Yet, even before he reached the fence, I knew it was me he was coming to see. "Is Mr. Cain out here"" he said in a almost high pitched voice that sounded as if he was on the verge of singing. "I'm Cain." I told him, my tone acid. He apologized for interrupting my yard time, but said there was an emergency in my family and I was being allowed a phone call. As I was taken off the yard thoughts of my brother Trip resurfaced in my mind. When I called home it was my brother Trip who answered the phone. "What happen!" I immediately shouted. "It's Junior, he's...he's dead." he said quietly. Junior was our oldest brother, he was also my hero and the most righteous person I'd ever known. I can't began to express how his death affected our family, how it affected me. As I silently held the phone I realized with a sickening hollow feeling, that there was nothing I could do, nothing I could say, so I hung up.
There is, in prison, when you receive news of a love one's death, an almost incomprehensible sense of infinite separateness. The feeling is so corrosive, it entombs itself into your psyche, affecting every strata of your thinking, until it seeps back out in subtle and angry ways. "It gets easier." the Chaplain rambled in my ear as a guard escorted me back to the yard. I wanted to yell at him, to take him by his neck and punch his face in; because I knew, it don't get easier, in fact, it don't get nothing, nothing but cold...ice cold.
Exactly six months after my brother's death, my father died in his sleep. He was as courageous in his dying, as he had been in his life. In those long ago days of my childhood my father was the rock upon which I leaned. People refer to James Brown as the hardest working man in show business, well, everyone who knew my father would refer to him as the hardest working man in real life. He was a proud, independent man, and his greatest strength was his noble personality. Though he wasn't a religious man, there was a quiet air of spirituality about him. I remember shortly after my brother died my father spoke to me of finding peace and about not fearing death. "Always be ready to die, son, cause you'll never know when it will come." He spoke as if he were conveying an urgent message. Looking back on that conversation I think he knew his time was not far off, though often, I think he was referring to me.
I didn't get the emotional luxury of attending the funerals of my father and brother, so in the solitude of my cell I buried them both in a private mental ceremony. Their deaths are simultaneously, a long time ago and only yesterday, and beneath their memories lie a symbolic message I interpret as interconnecting journeys that must come full circle, with me somewhere in the equation.
The ghost of my memories leave me, resettling like dust on my mind as a tear officer interrupts my musing with the food cart. I get my tray and pick at the soggy mess, I am deep in thought, thinking about my son, a son I have never seen, never talked to. I am thinking of the word, execution; and of my father's words, "Always be ready." Not yet pop, I whisper. There's still some things I gotta do.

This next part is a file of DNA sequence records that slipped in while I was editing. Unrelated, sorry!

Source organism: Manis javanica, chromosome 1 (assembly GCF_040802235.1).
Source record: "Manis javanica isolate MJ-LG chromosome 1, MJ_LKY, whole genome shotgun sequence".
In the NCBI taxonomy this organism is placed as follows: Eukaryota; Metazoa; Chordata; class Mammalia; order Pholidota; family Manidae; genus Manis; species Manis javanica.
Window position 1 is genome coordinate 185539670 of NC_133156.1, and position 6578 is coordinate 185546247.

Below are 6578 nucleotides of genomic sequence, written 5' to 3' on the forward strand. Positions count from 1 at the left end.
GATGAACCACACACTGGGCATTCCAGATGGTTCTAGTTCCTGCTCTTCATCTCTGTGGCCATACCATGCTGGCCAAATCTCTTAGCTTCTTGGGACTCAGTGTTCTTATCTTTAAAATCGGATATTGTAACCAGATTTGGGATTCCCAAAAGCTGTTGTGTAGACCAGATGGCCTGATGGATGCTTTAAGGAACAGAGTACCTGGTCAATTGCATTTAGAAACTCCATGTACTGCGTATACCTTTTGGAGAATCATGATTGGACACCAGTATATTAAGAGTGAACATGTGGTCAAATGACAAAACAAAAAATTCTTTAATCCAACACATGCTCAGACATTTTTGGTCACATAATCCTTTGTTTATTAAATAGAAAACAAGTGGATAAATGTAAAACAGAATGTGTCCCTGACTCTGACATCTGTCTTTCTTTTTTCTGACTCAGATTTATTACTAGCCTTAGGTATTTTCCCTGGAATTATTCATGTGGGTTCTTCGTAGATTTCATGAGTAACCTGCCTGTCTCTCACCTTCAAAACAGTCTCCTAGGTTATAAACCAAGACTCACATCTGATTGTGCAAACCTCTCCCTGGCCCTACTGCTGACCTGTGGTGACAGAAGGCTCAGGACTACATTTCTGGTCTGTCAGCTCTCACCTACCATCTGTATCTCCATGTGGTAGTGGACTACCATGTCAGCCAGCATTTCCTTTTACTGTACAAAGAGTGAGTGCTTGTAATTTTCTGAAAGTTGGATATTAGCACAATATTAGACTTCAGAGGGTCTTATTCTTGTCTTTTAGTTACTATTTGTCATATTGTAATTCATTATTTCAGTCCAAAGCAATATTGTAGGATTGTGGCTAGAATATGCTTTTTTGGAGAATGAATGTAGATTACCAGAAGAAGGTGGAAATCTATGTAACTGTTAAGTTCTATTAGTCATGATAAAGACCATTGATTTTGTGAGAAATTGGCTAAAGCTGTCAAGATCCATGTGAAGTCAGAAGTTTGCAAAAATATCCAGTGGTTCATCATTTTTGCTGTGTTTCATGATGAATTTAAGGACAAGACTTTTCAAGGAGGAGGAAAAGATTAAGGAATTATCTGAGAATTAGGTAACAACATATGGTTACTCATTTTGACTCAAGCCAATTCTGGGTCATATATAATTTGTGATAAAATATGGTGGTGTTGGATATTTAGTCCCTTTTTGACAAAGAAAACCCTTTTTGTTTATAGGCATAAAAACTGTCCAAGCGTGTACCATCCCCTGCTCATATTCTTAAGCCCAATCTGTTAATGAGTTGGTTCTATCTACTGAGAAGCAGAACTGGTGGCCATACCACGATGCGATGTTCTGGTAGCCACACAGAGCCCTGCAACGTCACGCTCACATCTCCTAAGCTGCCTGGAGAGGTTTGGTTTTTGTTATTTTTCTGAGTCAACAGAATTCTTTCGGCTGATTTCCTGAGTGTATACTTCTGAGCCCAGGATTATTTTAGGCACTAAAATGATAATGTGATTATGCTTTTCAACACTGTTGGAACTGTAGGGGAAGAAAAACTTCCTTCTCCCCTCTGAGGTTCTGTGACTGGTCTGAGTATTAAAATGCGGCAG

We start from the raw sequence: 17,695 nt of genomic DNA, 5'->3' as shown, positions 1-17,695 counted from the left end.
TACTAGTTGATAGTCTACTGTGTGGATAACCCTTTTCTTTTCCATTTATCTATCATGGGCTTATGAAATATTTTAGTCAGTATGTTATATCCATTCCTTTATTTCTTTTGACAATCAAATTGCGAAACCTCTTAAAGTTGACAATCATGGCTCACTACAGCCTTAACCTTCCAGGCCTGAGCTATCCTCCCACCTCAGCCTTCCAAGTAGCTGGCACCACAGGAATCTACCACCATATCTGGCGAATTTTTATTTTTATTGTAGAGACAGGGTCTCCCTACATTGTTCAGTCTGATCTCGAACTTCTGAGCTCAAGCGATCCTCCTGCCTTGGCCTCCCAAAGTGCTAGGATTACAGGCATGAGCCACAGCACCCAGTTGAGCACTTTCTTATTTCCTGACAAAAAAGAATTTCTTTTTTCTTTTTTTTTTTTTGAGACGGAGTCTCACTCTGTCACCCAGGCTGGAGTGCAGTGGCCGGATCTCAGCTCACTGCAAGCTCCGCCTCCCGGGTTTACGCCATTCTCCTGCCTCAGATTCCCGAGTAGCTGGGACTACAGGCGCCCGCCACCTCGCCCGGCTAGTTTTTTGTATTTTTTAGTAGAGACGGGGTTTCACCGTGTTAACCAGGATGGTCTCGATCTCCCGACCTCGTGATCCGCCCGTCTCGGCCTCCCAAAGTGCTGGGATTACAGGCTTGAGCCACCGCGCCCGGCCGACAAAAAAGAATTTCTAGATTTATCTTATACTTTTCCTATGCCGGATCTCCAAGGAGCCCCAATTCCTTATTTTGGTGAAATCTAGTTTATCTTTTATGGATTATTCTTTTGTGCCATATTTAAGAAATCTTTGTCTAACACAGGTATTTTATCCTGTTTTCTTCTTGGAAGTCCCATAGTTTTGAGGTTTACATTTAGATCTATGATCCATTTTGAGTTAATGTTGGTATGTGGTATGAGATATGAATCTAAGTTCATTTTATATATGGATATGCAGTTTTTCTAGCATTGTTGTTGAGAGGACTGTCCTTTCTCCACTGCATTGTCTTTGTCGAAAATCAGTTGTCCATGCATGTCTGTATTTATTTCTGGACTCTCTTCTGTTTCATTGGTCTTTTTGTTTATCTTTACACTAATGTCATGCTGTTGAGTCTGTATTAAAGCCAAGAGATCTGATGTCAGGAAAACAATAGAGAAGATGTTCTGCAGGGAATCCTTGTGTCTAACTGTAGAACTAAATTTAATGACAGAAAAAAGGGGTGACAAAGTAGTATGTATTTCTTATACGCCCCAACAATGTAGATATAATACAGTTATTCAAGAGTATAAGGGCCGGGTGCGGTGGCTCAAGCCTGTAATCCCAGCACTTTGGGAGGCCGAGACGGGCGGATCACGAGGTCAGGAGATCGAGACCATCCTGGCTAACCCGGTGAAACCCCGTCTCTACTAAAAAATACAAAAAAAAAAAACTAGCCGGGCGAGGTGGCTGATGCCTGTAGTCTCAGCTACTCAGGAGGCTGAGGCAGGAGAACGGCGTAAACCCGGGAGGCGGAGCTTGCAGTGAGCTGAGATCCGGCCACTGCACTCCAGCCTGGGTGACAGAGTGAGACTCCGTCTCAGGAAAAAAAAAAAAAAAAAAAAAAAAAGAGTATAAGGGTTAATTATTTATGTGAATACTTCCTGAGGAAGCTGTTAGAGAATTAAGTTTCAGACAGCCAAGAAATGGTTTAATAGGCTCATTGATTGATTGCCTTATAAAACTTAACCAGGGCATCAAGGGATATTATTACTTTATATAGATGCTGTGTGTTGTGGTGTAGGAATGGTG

* * *
I saw a movie once where a man spent his life trying to teach his son not to make the same mistakes he made when be was young. Though in the end, the man died knowing his son would make those very same mistakes.
'My son, Heavi Joseph Cain, was born August 28, 1982. In prison at the time, I was a complete stranger to his entrance into the world. My absence from his birth cause his mother to not only resent me, but exclude me from his life altogether. As far as she was concern, I didn't exist. I surmise throughout my son's life I simply loomed as an obscured figure in his mind, a father who ran off at the sight of responsibility. I was told I would never have an opportunity to be a part of my son's life, but this didn't daunt my efforts and for the past fourteen years (ten of which have been from Death Row), I have searched for him.
Before my father died, be encouraged me to never stop looking for my son. I didn't. And recently I located his mother and established a communication with her. There's still obstacles, but I've come this far and this may be the last real thing I do in life, because I know the possibility of having a relationship with my son is overshadowed by the very tangible possibility of me being executed, and my death may annul any accomplishments I make in this area. This fact only makes my sense of mission all the more important. I constantly create dialogue in my head anticipating what he will say when we meet. Sometimes I'm racked by inquietude because I know he is now at a crossroads, trying to find himself, testing the rage at the center of his being, caught between young manhood and a hostile society that has made his kind targets. I feel his struggle of growing up without a father, of having to know me as a footnote of some distorted story. Though I'm told he doesn't want my presence in his life, I grapple daily like the man in the movie I saw, of not wanting my son to make the mistakes I have.
I wonder what my son will think if he one day turn on the TV and hears the newscaster speak of how I had been put to death by lethal injection. I wonder if he will feel how I felt those many years ago, and wonder, if my death will engender in him a incalculable anger that will propel him to a similar fate.
I have an idealistic hope, that maybe, things will be different for him...that maybe, he won't feel the cold.